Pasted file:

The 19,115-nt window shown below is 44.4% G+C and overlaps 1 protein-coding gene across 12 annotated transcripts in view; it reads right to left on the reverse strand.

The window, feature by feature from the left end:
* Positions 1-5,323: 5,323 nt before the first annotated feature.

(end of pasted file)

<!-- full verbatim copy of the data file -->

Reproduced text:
The 19,115-nt window shown below is 44.4% G+C and overlaps 1 protein-coding gene across 12 annotated transcripts in view; it reads right to left on the reverse strand.

The window, feature by feature from the left end:
* Positions 1-5,323: 5,323 nt before the first annotated feature.